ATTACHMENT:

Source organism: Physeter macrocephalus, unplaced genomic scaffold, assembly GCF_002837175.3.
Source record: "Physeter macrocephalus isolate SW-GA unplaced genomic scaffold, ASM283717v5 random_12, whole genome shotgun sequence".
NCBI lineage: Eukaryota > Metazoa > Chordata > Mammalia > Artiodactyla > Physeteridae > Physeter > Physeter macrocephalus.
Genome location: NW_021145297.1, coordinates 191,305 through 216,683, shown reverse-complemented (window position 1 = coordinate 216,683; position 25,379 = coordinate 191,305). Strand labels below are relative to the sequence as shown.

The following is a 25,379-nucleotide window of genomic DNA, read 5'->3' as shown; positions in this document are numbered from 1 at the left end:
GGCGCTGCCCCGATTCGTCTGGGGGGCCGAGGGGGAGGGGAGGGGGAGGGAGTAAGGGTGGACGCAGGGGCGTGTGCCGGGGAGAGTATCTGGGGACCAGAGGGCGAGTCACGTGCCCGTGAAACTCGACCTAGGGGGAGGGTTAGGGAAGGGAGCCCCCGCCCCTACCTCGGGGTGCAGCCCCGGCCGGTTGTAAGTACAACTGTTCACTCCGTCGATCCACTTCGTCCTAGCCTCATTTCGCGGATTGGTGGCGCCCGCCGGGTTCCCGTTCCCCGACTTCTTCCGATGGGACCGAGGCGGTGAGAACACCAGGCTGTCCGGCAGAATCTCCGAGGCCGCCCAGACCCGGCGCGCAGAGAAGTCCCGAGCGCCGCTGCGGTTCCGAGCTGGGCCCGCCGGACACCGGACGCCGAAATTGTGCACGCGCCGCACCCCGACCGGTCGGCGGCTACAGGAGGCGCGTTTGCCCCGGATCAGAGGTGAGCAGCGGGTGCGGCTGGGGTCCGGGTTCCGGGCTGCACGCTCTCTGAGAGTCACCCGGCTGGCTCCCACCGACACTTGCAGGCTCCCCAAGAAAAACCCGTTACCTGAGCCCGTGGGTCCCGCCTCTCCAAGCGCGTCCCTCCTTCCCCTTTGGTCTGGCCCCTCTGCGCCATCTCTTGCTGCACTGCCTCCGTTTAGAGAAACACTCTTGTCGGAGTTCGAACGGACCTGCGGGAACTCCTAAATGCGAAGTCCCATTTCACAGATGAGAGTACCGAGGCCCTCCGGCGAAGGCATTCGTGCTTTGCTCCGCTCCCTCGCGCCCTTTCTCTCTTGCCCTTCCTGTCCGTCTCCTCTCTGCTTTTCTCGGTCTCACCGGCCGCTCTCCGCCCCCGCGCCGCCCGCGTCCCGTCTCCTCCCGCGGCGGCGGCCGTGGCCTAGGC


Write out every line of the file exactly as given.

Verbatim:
Source organism: Physeter macrocephalus, unplaced genomic scaffold, assembly GCF_002837175.3.
Source record: "Physeter macrocephalus isolate SW-GA unplaced genomic scaffold, ASM283717v5 random_12, whole genome shotgun sequence".
NCBI lineage: Eukaryota > Metazoa > Chordata > Mammalia > Artiodactyla > Physeteridae > Physeter > Physeter macrocephalus.
Genome location: NW_021145297.1, coordinates 191,305 through 216,683, shown reverse-complemented (window position 1 = coordinate 216,683; position 25,379 = coordinate 191,305). Strand labels below are relative to the sequence as shown.

The following is a 25,379-nucleotide window of genomic DNA, read 5'->3' as shown; positions in this document are numbered from 1 at the left end:
GGCGCTGCCCCGATTCGTCTGGGGGGCCGAGGGGGAGGGGAGGGGGAGGGAGTAAGGGTGGACGCAGGGGCGTGTGCCGGGGAGAGTATCTGGGGACCAGAGGGCGAGTCACGTGCCCGTGAAACTCGACCTAGGGGGAGGGTTAGGGAAGGGAGCCCCCGCCCCTACCTCGGGGTGCAGCCCCGGCCGGTTGTAAGTACAACTGTTCACTCCGTCGATCCACTTCGTCCTAGCCTCATTTCGCGGATTGGTGGCGCCCGCCGGGTTCCCGTTCCCCGACTTCTTCCGATGGGACCGAGGCGGTGAGAACACCAGGCTGTCCGGCAGAATCTCCGAGGCCGCCCAGACCCGGCGCGCAGAGAAGTCCCGAGCGCCGCTGCGGTTCCGAGCTGGGCCCGCCGGACACCGGACGCCGAAATTGTGCACGCGCCGCACCCCGACCGGTCGGCGGCTACAGGAGGCGCGTTTGCCCCGGATCAGAGGTGAGCAGCGGGTGCGGCTGGGGTCCGGGTTCCGGGCTGCACGCTCTCTGAGAGTCACCCGGCTGGCTCCCACCGACACTTGCAGGCTCCCCAAGAAAAACCCGTTACCTGAGCCCGTGGGTCCCGCCTCTCCAAGCGCGTCCCTCCTTCCCCTTTGGTCTGGCCCCTCTGCGCCATCTCTTGCTGCACTGCCTCCGTTTAGAGAAACACTCTTGTCGGAGTTCGAACGGACCTGCGGGAACTCCTAAATGCGAAGTCCCATTTCACAGATGAGAGTACCGAGGCCCTCCGGCGAAGGCATTCGTGCTTTGCTCCGCTCCCTCGCGCCCTTTCTCTCTTGCCCTTCCTGTCCGTCTCCTCTCTGCTTTTCTCGGTCTCACCGGCCGCTCTCCGCCCCCGCGCCGCCCGCGTCCCGTCTCCTCCCGCGGCGGCGGCCGTGGCCTAGGC